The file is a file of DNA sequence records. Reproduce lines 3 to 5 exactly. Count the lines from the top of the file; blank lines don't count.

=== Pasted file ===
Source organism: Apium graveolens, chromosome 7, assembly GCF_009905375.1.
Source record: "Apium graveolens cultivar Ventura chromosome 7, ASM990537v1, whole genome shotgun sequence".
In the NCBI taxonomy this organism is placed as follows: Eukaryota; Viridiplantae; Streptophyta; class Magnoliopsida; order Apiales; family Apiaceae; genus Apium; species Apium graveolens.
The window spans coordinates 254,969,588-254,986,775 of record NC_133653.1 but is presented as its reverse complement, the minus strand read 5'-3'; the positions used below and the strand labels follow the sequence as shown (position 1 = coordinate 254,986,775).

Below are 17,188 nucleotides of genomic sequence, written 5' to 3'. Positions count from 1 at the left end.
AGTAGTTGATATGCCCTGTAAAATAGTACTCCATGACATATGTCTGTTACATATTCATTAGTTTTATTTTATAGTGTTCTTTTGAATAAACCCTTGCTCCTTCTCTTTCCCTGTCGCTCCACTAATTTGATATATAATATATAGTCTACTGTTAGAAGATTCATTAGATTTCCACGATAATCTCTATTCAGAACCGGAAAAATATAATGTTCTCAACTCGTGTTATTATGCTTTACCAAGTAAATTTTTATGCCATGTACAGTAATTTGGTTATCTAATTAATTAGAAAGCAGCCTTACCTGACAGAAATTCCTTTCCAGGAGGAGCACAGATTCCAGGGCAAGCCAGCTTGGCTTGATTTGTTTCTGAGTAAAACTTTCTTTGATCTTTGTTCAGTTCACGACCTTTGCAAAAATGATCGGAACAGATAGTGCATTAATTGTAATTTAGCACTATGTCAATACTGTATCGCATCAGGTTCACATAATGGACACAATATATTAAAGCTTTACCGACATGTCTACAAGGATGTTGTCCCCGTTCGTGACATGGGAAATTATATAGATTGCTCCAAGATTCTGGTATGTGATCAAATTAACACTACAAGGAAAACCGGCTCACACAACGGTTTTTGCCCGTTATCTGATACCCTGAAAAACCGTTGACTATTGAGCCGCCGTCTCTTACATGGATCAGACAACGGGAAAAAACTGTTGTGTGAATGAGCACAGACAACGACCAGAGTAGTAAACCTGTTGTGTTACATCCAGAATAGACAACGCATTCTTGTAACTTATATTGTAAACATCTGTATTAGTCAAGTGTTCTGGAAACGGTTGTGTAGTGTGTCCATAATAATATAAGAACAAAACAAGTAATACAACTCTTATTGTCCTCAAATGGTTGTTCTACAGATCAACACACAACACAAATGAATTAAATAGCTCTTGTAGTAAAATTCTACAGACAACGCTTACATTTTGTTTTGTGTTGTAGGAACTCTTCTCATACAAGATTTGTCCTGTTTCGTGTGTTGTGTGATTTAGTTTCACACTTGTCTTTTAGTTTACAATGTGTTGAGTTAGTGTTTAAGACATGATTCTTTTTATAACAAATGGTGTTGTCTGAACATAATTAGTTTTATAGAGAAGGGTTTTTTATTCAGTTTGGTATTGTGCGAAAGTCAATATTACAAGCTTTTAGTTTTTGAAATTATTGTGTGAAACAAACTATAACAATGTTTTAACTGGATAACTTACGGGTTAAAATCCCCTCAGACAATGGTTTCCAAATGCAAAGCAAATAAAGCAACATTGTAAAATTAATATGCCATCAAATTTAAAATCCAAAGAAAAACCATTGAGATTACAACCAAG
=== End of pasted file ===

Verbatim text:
In the NCBI taxonomy this organism is placed as follows: Eukaryota; Viridiplantae; Streptophyta; class Magnoliopsida; order Apiales; family Apiaceae; genus Apium; species Apium graveolens.
The window spans coordinates 254,969,588-254,986,775 of record NC_133653.1 but is presented as its reverse complement, the minus strand read 5'-3'; the positions used below and the strand labels follow the sequence as shown (position 1 = coordinate 254,986,775).

Below are 17,188 nucleotides of genomic sequence, written 5' to 3'. Positions count from 1 at the left end.